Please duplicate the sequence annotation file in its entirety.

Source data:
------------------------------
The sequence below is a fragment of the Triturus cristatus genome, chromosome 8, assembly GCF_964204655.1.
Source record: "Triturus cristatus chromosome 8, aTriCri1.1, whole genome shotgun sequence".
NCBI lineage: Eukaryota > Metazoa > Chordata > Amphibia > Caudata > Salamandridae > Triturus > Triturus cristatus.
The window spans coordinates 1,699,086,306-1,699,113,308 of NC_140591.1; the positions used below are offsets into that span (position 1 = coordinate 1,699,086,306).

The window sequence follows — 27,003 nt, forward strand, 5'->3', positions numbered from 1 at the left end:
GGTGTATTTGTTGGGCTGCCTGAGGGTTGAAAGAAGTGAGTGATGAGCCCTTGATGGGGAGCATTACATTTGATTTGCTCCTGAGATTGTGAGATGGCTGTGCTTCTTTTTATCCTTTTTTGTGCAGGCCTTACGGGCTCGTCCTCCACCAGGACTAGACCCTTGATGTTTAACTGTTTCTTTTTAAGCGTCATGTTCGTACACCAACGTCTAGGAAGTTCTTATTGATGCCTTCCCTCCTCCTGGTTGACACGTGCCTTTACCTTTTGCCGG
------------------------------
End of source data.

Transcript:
The sequence below is a fragment of the Triturus cristatus genome, chromosome 8, assembly GCF_964204655.1.
Source record: "Triturus cristatus chromosome 8, aTriCri1.1, whole genome shotgun sequence".
NCBI lineage: Eukaryota > Metazoa > Chordata > Amphibia > Caudata > Salamandridae > Triturus > Triturus cristatus.
The window spans coordinates 1,699,086,306-1,699,113,308 of NC_140591.1; the positions used below are offsets into that span (position 1 = coordinate 1,699,086,306).

The window sequence follows — 27,003 nt, forward strand, 5'->3', positions numbered from 1 at the left end:
GGTGTATTTGTTGGGCTGCCTGAGGGTTGAAAGAAGTGAGTGATGAGCCCTTGATGGGGAGCATTACATTTGATTTGCTCCTGAGATTGTGAGATGGCTGTGCTTCTTTTTATCCTTTTTTGTGCAGGCCTTACGGGCTCGTCCTCCACCAGGACTAGACCCTTGATGTTTAACTGTTTCTTTTTAAGCGTCATGTTCGTACACCAACGTCTAGGAAGTTCTTATTGATGCCTTCCCTCCTCCTGGTTGACACGTGCCTTTACCTTTTGCCGG